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Increased potato planting in UK expected to end
The bounce in UK potato sowings looks poised to go into reverse, Produce Investments said, as it unveiled results showing a recovery in profits, and an appetite for further expanding from its core business in the root crop.
Angus Armstrong, the Produce Investments chief executive, told Agrimoney.com that his "gut feeling" for UK potato sowings for the 2018 harvest was that they would "show a slight decline".
That would follow sowings growth of 4% in both 2016 and 2017, expansion which has, along with improved yields this year, put the UK on course for a harvest this time of 5.7m tonnes – up 6% year on year.
However, output at this level, ahead of domestic needs, looks likely to weigh on values, so depressing sowings prospects ahead, with Mr Armstrong forecasting the potential for "more moderate raw material pricing" compared with 2016-17.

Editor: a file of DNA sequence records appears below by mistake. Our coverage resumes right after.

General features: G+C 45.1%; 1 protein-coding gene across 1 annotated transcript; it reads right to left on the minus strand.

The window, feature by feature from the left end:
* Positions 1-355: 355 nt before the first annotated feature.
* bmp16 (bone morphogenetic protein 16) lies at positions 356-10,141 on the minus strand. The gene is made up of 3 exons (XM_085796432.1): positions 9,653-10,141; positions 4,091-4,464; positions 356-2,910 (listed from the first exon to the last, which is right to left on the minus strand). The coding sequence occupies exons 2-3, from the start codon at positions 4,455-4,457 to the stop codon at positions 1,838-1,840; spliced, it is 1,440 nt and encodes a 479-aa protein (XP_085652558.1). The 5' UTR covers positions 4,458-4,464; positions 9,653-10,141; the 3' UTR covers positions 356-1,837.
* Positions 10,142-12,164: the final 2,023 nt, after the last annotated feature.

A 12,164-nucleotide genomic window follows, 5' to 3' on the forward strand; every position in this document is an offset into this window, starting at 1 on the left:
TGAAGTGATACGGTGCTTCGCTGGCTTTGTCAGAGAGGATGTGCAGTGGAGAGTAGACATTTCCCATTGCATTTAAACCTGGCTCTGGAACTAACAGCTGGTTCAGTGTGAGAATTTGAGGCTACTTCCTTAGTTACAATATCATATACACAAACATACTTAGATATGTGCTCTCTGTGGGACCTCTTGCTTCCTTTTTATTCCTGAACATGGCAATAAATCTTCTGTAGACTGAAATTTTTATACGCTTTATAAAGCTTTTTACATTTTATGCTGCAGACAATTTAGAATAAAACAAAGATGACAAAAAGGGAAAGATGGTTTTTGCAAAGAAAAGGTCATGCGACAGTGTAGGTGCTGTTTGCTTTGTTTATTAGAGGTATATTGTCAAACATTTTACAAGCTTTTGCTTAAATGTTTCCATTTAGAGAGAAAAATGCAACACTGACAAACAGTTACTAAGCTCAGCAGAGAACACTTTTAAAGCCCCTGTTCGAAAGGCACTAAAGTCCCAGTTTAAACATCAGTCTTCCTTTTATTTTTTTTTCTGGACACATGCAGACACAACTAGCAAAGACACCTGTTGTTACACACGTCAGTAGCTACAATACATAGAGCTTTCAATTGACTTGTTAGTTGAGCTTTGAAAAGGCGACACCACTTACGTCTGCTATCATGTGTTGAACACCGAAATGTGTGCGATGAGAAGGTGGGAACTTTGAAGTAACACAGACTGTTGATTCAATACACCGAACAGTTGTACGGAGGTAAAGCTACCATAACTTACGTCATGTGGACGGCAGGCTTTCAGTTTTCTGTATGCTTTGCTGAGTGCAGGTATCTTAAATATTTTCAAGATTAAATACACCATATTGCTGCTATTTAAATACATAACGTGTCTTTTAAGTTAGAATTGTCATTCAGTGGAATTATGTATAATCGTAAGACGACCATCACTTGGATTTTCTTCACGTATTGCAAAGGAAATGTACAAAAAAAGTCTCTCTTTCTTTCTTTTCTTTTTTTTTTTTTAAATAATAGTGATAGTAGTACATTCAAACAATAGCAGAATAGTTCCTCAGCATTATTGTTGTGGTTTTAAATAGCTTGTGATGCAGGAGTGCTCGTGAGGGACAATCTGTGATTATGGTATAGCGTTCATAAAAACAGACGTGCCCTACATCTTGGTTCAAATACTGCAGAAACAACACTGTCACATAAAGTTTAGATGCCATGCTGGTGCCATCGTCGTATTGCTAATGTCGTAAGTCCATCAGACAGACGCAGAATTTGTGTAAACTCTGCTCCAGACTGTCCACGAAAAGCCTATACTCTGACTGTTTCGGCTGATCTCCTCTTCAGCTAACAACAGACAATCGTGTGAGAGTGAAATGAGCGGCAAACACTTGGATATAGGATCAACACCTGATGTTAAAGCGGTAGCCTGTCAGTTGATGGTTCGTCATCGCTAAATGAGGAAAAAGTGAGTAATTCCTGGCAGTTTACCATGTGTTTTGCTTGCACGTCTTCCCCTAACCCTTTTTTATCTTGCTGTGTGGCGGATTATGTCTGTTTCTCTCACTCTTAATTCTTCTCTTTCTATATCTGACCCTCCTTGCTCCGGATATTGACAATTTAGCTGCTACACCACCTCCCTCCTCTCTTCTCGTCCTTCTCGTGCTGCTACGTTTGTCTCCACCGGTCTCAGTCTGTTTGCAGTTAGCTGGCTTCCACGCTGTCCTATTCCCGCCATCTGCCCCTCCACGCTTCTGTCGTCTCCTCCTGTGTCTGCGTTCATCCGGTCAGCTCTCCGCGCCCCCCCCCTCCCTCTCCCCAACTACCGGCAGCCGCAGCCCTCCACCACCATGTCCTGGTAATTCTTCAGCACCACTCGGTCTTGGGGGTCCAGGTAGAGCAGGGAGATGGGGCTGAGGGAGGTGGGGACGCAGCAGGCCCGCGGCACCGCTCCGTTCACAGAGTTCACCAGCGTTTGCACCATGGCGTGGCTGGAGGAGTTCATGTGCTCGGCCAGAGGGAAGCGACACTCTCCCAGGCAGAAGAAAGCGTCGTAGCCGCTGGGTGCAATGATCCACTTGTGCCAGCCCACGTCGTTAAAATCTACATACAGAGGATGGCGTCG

'Turn in the cycle'
Already, average UK prices of non-contracted potatoes have fallen back below £100 a tonne, standing at £94.01 a tonne this week - down 49% year on year, according to the AHDB bureau.
"Because of decent returns, the agricultural mentality is to put more crop into the ground," Mr Armstrong said, although adding that Produce Investments - owner of the Greenvale packing business, one of UK's big three potato suppliers – had not itself followed this trend in its cropping operations.
It now looks like "there has been a turn in the cycle" towards lower potato sowings.
Publication date: 9/29/2017
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